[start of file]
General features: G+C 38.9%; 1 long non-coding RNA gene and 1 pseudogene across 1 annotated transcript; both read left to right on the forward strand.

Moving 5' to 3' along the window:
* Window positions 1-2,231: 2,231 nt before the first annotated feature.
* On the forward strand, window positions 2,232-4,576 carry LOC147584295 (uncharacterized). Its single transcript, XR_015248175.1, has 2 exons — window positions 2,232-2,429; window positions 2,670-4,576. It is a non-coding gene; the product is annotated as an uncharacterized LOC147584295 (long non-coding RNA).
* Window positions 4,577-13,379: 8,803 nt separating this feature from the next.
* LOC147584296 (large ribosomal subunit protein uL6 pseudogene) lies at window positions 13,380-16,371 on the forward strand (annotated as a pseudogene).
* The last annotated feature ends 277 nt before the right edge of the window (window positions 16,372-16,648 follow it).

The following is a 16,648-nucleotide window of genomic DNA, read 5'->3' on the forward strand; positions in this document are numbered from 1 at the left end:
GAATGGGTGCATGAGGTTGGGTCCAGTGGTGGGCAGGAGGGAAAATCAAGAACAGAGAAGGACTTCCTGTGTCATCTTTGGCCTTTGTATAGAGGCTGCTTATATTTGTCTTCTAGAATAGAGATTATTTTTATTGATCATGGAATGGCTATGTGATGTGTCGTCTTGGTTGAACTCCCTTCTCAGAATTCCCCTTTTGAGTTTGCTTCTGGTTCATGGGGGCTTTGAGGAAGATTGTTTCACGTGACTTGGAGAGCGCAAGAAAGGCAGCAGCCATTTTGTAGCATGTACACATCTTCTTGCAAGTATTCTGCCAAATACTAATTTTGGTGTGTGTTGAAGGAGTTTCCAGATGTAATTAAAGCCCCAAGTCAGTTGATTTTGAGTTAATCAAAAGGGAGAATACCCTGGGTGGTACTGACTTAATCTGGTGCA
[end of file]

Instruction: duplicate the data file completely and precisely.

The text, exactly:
General features: G+C 38.9%; 1 long non-coding RNA gene and 1 pseudogene across 1 annotated transcript; both read left to right on the forward strand.

Moving 5' to 3' along the window:
* Window positions 1-2,231: 2,231 nt before the first annotated feature.
* On the forward strand, window positions 2,232-4,576 carry LOC147584295 (uncharacterized). Its single transcript, XR_015248175.1, has 2 exons — window positions 2,232-2,429; window positions 2,670-4,576. It is a non-coding gene; the product is annotated as an uncharacterized LOC147584295 (long non-coding RNA).
* Window positions 4,577-13,379: 8,803 nt separating this feature from the next.
* LOC147584296 (large ribosomal subunit protein uL6 pseudogene) lies at window positions 13,380-16,371 on the forward strand (annotated as a pseudogene).
* The last annotated feature ends 277 nt before the right edge of the window (window positions 16,372-16,648 follow it).

The following is a 16,648-nucleotide window of genomic DNA, read 5'->3' on the forward strand; positions in this document are numbered from 1 at the left end:
GAATGGGTGCATGAGGTTGGGTCCAGTGGTGGGCAGGAGGGAAAATCAAGAACAGAGAAGGACTTCCTGTGTCATCTTTGGCCTTTGTATAGAGGCTGCTTATATTTGTCTTCTAGAATAGAGATTATTTTTATTGATCATGGAATGGCTATGTGATGTGTCGTCTTGGTTGAACTCCCTTCTCAGAATTCCCCTTTTGAGTTTGCTTCTGGTTCATGGGGGCTTTGAGGAAGATTGTTTCACGTGACTTGGAGAGCGCAAGAAAGGCAGCAGCCATTTTGTAGCATGTACACATCTTCTTGCAAGTATTCTGCCAAATACTAATTTTGGTGTGTGTTGAAGGAGTTTCCAGATGTAATTAAAGCCCCAAGTCAGTTGATTTTGAGTTAATCAAAAGGGAGAATACCCTGGGTGGTACTGACTTAATCTGGTGCA